Chicago wide receiver Alshon Jeffery (17) grabbed a 46-yard touchdown pass over Vikings cornerback Chris Cook (20), who was then ejected for contact with an official. “There are going to be times you get beat,” coach Leslie Frazier said. “You can’t let that stuff get to you.”
JERRY HOLT • email@example.com, Star Tribune
Vikings defense settles down after Cook's ejection
- Article by: Mark Craig
- Star Tribune
- December 1, 2013 - 11:29 PM
Vikings coach and former NFL cornerback Leslie Frazier had some choice words for current Vikings cornerback Chris Cook, whose troubled career hit another low point when he was ejected from Sunday’s game for pushing side judge Laird Hayes. Cook had just given up a 46-yard touchdown pass to receiver Alshon Jeffery with 5 minutes, 15 seconds left in Sunday’s 23-20 overtime win against the Bears at Mall of America Field.
“You’ve got to keep your composure, especially at the corner position,” Frazier said. “There are going to be times you get beat. You can’t let that stuff get to you. You’ve got to line up and play the next play.”
The Bears were facing a third-and-14 situation when quarterback Josh McCown launched a high-arcing ball into the front left corner of the end zone. Cook, who has yet to intercept a ball in 31 games over four seasons, was tracking the ball the entire time. But the 6-3 Jeffery timed his leap perfectly while the 6-2 Cook never left the ground.
“We were in great shape, a ball you’ve got to knock away and we don’t knock it down,” Frazier said. “And they make a terrific catch and Chris ends up getting ejected.”
Cook, who had already left the locker room by the time reporters were allowed in, appeared to be upset two plays earlier on what he might have thought was offensive pass interference on an incomplete pass intended for Jeffery. Of course, he also had just been beaten for an 80-yard touchdown by Jeffery on the second play of the third quarter.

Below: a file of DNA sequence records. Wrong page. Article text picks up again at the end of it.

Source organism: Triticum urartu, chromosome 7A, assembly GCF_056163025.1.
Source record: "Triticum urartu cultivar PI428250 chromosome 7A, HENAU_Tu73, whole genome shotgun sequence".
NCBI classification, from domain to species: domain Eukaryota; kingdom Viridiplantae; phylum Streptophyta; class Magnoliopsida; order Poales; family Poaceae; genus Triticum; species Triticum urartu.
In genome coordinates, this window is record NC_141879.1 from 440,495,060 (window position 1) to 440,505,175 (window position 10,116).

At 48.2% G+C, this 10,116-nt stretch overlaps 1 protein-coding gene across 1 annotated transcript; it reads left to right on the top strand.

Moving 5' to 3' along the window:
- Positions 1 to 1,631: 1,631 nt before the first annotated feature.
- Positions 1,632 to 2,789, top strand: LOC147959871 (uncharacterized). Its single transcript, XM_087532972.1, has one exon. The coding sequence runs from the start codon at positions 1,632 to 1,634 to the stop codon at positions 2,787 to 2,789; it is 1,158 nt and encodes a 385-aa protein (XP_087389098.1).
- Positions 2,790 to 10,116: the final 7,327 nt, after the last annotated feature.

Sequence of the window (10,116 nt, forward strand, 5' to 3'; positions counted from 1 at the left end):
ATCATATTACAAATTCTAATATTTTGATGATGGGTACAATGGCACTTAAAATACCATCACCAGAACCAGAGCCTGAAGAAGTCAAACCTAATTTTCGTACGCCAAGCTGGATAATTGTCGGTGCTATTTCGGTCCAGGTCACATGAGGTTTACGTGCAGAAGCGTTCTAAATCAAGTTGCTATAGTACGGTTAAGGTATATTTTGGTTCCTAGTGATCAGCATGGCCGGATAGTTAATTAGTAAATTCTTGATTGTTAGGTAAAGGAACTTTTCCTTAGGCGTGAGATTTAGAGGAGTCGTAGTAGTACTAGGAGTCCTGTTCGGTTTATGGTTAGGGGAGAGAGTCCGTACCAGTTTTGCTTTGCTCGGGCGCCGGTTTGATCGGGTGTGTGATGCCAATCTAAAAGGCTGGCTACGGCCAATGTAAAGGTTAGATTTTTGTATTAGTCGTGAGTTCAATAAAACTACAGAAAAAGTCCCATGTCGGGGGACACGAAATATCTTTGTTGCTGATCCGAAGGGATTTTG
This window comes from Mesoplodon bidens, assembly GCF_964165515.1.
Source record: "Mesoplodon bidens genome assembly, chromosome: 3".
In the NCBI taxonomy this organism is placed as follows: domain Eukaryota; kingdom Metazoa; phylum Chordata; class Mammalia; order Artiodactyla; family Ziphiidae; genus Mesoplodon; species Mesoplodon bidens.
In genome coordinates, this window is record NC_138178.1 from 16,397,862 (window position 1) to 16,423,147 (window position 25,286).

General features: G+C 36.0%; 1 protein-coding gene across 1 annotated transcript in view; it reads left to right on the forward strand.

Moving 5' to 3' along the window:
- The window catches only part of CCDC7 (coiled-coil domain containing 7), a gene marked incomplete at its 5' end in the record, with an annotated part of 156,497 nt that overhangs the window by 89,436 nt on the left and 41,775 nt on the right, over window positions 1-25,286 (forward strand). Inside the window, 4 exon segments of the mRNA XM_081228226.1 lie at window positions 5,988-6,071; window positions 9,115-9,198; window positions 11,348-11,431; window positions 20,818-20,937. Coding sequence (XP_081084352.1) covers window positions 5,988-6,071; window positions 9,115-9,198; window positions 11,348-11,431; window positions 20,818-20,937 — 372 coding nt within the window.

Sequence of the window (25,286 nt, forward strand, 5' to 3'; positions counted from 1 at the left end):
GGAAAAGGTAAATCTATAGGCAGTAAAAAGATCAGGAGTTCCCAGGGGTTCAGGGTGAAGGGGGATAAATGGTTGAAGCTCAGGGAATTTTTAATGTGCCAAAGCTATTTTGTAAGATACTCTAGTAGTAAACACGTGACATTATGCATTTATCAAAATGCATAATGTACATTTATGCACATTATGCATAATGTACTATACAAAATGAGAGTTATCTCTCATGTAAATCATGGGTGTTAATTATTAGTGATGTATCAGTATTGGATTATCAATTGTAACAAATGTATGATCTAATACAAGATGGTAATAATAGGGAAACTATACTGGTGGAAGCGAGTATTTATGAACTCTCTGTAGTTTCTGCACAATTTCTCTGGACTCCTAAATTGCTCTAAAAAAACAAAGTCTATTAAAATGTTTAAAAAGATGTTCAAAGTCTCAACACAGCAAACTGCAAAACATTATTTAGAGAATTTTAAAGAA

“I was just getting open and making plays,” said Jeffery, who finished with 12 catches for 249 yards and two touchdowns, primarily against Cook and rookie Xavier Rhodes.
Something else Frazier said also might have stung a bit for Cook, a second-round pick who has missed 29 games because of injuries and legal issues.
“After [Cook’s ejection], it seems like our guys settled down,” Frazier said.
So with the Bears leading 20-10, there became a heightened sense of urgency by a Vikings defense that was forced to play punt returner Marcus Sherels the rest of the game because of injuries and Wednesday’s release of backup A.J. Jefferson following his arrest on a domestic assault charge. Of course, the Bears also became increasingly conservative.
Mix the two together, and here’s what you get for the Bears’ final six possessions: punt, fumble, punt, missed field goal, punt, missed field goal. Quarterback Josh McCown finished with 355 yards passing, but only 76 of them came in the final 23 minutes — all of them after Cook was banished.
“We’re playing a lot of different people in the secondary a lot more snaps than we’d like to be playing them,” Frazier said. “But they were standing up and they were finding ways to hang in there.”
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